Business Transformation Initiatives: Unlocking Benefits for Manufacturers
Contributed by Mark Hadler
The time is ripe for manufacturers to launch business transformation initiatives, enabled by enterprise application optimization, in order to optimize their available cash, streamline the IT infrastructure, create operational efficiencies and add new revenue streams.
A business transformation initiative, whatever form it takes, can deliver real benefits to a manufacturing organization's bottom line. Despite persistent global economic uncertainty, the time is right to begin such a transformation effort, particularly if your company's coffers (like some) are flowing with cash and merger and acquisition activity is high (or expected to increase). Process improvements enabled by a new generation of services-oriented enterprise applications help improve efficiencies and better position your business to thrive in the new economy.
But for many manufacturing executives, transformational activities such as enterprise application optimization fall under the heading of “love to hate.” It can be challenging to build a strong business case to secure funding for application portfolio upgrades or rationalization. The most compelling driver is often that the application is about to lose vendor support.
Even those whose organizations are not facing the specter of immediate sunset of their application know that failing to optimize the underlying code base that runs their business means their operating environment is less than ideal. In fact, failing to modernize their enterprise applications whether upgrading, migrating or integrating means the company will miss out on transformational business capabilities that can reap real bottom-line rewards.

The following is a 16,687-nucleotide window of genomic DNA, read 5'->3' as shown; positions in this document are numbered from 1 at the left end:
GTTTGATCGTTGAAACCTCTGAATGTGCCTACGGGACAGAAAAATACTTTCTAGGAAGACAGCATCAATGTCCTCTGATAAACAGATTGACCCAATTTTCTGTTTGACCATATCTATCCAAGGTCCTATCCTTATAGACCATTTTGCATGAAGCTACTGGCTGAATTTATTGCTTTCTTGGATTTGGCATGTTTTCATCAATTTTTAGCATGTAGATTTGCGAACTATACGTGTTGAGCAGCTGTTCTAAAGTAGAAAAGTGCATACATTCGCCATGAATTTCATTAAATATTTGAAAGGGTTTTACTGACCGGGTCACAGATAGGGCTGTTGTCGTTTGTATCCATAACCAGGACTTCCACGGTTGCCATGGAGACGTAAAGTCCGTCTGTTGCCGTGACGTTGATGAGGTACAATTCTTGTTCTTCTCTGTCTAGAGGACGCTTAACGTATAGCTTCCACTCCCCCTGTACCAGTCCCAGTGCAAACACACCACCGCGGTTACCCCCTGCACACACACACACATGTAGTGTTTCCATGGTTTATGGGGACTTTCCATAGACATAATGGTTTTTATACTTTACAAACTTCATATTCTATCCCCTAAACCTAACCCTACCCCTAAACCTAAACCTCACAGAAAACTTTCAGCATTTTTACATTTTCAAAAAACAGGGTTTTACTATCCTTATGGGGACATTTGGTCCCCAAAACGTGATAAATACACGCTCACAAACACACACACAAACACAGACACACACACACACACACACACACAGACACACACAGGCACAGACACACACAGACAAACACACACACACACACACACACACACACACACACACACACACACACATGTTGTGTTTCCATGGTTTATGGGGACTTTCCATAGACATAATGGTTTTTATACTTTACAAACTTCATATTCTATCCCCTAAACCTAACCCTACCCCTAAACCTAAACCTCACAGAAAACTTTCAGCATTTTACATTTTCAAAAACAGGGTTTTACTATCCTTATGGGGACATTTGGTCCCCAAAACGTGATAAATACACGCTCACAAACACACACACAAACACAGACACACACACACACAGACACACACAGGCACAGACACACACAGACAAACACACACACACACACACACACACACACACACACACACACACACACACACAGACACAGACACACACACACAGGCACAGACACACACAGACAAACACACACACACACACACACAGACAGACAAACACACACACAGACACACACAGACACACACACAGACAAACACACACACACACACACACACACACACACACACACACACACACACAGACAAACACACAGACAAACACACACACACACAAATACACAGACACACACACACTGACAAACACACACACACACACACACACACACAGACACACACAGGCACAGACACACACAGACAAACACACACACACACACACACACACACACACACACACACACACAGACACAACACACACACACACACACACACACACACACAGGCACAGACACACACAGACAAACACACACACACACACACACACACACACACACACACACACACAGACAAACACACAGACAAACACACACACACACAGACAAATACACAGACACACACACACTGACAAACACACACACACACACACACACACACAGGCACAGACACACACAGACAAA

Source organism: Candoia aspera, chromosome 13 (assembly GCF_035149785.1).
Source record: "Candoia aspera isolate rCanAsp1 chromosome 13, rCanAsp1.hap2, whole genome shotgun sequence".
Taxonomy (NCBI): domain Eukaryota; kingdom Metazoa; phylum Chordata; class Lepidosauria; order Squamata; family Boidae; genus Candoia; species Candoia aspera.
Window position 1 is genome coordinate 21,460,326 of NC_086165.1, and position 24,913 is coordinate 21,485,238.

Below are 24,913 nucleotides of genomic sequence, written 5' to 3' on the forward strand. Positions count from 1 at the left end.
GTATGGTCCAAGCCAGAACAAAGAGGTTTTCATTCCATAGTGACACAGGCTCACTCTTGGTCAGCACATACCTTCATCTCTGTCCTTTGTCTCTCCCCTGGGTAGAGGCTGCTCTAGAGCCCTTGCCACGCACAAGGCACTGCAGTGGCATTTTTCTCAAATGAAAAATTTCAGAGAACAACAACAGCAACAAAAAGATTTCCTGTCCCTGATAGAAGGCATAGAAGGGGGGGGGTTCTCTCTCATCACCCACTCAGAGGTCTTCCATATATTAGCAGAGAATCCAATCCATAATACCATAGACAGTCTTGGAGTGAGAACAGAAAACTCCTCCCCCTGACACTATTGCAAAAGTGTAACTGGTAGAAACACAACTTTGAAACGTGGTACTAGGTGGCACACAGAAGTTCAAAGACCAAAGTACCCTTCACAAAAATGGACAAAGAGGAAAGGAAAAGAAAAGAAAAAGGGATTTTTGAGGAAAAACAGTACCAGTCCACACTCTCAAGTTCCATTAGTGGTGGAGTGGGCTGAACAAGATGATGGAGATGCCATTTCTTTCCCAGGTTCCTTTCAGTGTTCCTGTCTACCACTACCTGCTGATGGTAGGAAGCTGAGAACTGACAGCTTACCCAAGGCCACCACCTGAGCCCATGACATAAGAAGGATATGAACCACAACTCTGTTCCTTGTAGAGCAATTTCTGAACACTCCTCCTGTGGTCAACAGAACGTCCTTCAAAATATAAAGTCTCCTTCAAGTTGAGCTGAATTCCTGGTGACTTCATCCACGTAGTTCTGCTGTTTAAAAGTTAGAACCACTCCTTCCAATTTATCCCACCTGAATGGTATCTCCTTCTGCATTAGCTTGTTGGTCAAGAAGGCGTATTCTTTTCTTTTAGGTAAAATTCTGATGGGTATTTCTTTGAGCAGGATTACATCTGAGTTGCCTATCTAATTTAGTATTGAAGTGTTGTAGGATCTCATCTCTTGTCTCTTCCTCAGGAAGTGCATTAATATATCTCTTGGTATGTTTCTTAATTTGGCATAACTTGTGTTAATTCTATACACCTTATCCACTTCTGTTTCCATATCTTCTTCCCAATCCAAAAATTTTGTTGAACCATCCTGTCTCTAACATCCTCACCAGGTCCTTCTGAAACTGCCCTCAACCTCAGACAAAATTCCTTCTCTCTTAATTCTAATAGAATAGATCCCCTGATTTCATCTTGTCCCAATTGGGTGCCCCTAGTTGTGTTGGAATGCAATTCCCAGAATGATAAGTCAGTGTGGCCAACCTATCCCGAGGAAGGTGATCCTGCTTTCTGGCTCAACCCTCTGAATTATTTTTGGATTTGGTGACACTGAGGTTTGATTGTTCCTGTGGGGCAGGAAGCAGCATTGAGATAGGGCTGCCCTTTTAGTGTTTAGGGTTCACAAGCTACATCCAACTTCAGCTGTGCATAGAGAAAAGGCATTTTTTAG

Despite their historic preference to spend on factory floor technology vs. IT, manufacturers are expected to slowly thaw their IT spending, including enterprise application upgrades, according to a recent survey by Computer Economics. According to the survey, discrete manufacturing companies planned to increase their IT operational spending in 2011 by 3.8%. Process manufacturers surveyed, meanwhile, planned to increase IT operational spending by 2.5% in 2011.
Transformation's Impact on the Organization
As an initial step in understanding the gap between how an organization currently operates and the vision for the future requires a self-assessment using information and tools such as benchmarking data on competitors and industry/process maturity models. An important task is for business leaders to reach agreement as to the organization's current state and vision for the future. While it is common and useful to have outside help in evaluating the gap between “as is” and “to be,” the future vision needs to come from inside.